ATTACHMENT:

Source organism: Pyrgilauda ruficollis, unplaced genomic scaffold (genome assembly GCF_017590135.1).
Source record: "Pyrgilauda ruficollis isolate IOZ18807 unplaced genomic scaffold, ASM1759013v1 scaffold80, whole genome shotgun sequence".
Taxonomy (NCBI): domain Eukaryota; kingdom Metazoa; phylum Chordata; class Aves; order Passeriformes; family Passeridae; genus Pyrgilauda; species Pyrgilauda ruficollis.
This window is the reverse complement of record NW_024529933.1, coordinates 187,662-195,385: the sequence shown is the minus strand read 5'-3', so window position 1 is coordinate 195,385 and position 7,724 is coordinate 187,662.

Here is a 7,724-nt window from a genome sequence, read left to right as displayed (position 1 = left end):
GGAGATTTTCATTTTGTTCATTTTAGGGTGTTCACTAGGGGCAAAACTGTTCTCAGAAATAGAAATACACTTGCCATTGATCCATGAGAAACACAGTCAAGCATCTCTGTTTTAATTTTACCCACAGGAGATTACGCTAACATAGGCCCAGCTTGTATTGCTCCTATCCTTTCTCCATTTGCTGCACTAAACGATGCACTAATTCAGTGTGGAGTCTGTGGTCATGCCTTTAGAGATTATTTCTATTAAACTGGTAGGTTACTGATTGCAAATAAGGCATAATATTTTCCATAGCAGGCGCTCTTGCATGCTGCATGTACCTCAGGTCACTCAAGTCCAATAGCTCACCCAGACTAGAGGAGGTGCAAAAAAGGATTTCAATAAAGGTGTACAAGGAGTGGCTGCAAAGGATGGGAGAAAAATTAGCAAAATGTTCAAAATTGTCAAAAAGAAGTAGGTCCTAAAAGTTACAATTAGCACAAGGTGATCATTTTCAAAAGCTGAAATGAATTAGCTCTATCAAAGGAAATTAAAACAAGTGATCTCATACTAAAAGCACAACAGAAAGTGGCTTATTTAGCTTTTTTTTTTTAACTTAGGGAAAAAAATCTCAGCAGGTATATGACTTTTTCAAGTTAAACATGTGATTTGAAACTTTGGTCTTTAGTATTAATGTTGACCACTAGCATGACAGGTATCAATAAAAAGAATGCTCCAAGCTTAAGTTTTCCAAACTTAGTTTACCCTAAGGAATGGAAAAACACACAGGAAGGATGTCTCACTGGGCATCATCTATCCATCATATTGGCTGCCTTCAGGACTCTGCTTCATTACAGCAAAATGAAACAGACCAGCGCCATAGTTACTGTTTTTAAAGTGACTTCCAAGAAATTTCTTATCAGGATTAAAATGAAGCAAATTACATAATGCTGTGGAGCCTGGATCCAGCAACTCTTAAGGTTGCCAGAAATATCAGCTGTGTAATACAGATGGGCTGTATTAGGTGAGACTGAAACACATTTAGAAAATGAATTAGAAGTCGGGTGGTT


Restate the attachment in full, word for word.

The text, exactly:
Source organism: Pyrgilauda ruficollis, unplaced genomic scaffold (genome assembly GCF_017590135.1).
Source record: "Pyrgilauda ruficollis isolate IOZ18807 unplaced genomic scaffold, ASM1759013v1 scaffold80, whole genome shotgun sequence".
Taxonomy (NCBI): domain Eukaryota; kingdom Metazoa; phylum Chordata; class Aves; order Passeriformes; family Passeridae; genus Pyrgilauda; species Pyrgilauda ruficollis.
This window is the reverse complement of record NW_024529933.1, coordinates 187,662-195,385: the sequence shown is the minus strand read 5'-3', so window position 1 is coordinate 195,385 and position 7,724 is coordinate 187,662.

Here is a 7,724-nt window from a genome sequence, read left to right as displayed (position 1 = left end):
GGAGATTTTCATTTTGTTCATTTTAGGGTGTTCACTAGGGGCAAAACTGTTCTCAGAAATAGAAATACACTTGCCATTGATCCATGAGAAACACAGTCAAGCATCTCTGTTTTAATTTTACCCACAGGAGATTACGCTAACATAGGCCCAGCTTGTATTGCTCCTATCCTTTCTCCATTTGCTGCACTAAACGATGCACTAATTCAGTGTGGAGTCTGTGGTCATGCCTTTAGAGATTATTTCTATTAAACTGGTAGGTTACTGATTGCAAATAAGGCATAATATTTTCCATAGCAGGCGCTCTTGCATGCTGCATGTACCTCAGGTCACTCAAGTCCAATAGCTCACCCAGACTAGAGGAGGTGCAAAAAAGGATTTCAATAAAGGTGTACAAGGAGTGGCTGCAAAGGATGGGAGAAAAATTAGCAAAATGTTCAAAATTGTCAAAAAGAAGTAGGTCCTAAAAGTTACAATTAGCACAAGGTGATCATTTTCAAAAGCTGAAATGAATTAGCTCTATCAAAGGAAATTAAAACAAGTGATCTCATACTAAAAGCACAACAGAAAGTGGCTTATTTAGCTTTTTTTTTTTAACTTAGGGAAAAAAATCTCAGCAGGTATATGACTTTTTCAAGTTAAACATGTGATTTGAAACTTTGGTCTTTAGTATTAATGTTGACCACTAGCATGACAGGTATCAATAAAAAGAATGCTCCAAGCTTAAGTTTTCCAAACTTAGTTTACCCTAAGGAATGGAAAAACACACAGGAAGGATGTCTCACTGGGCATCATCTATCCATCATATTGGCTGCCTTCAGGACTCTGCTTCATTACAGCAAAATGAAACAGACCAGCGCCATAGTTACTGTTTTTAAAGTGACTTCCAAGAAATTTCTTATCAGGATTAAAATGAAGCAAATTACATAATGCTGTGGAGCCTGGATCCAGCAACTCTTAAGGTTGCCAGAAATATCAGCTGTGTAATACAGATGGGCTGTATTAGGTGAGACTGAAACACATTTAGAAAATGAATTAGAAGTCGGGTGGTT